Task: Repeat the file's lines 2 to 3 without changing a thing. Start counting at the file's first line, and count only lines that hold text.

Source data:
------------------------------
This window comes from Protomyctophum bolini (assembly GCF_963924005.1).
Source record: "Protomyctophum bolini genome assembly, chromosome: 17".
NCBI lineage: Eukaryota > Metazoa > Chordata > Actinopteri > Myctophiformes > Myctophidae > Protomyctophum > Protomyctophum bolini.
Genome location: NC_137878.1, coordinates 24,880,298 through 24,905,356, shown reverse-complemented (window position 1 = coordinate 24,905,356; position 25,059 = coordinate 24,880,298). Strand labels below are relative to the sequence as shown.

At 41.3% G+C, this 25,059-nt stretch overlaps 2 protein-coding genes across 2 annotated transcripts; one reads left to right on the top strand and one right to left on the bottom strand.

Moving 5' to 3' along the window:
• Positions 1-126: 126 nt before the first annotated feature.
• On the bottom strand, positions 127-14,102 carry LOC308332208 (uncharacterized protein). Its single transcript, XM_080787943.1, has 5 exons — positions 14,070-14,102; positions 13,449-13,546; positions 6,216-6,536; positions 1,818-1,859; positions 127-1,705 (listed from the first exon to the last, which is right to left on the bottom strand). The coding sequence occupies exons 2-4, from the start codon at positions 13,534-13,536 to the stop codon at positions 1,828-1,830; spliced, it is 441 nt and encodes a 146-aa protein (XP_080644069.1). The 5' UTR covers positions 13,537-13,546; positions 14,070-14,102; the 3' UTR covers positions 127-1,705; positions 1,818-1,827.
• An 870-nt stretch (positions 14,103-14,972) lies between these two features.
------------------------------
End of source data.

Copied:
Source record: "Protomyctophum bolini genome assembly, chromosome: 17".
NCBI lineage: Eukaryota > Metazoa > Chordata > Actinopteri > Myctophiformes > Myctophidae > Protomyctophum > Protomyctophum bolini.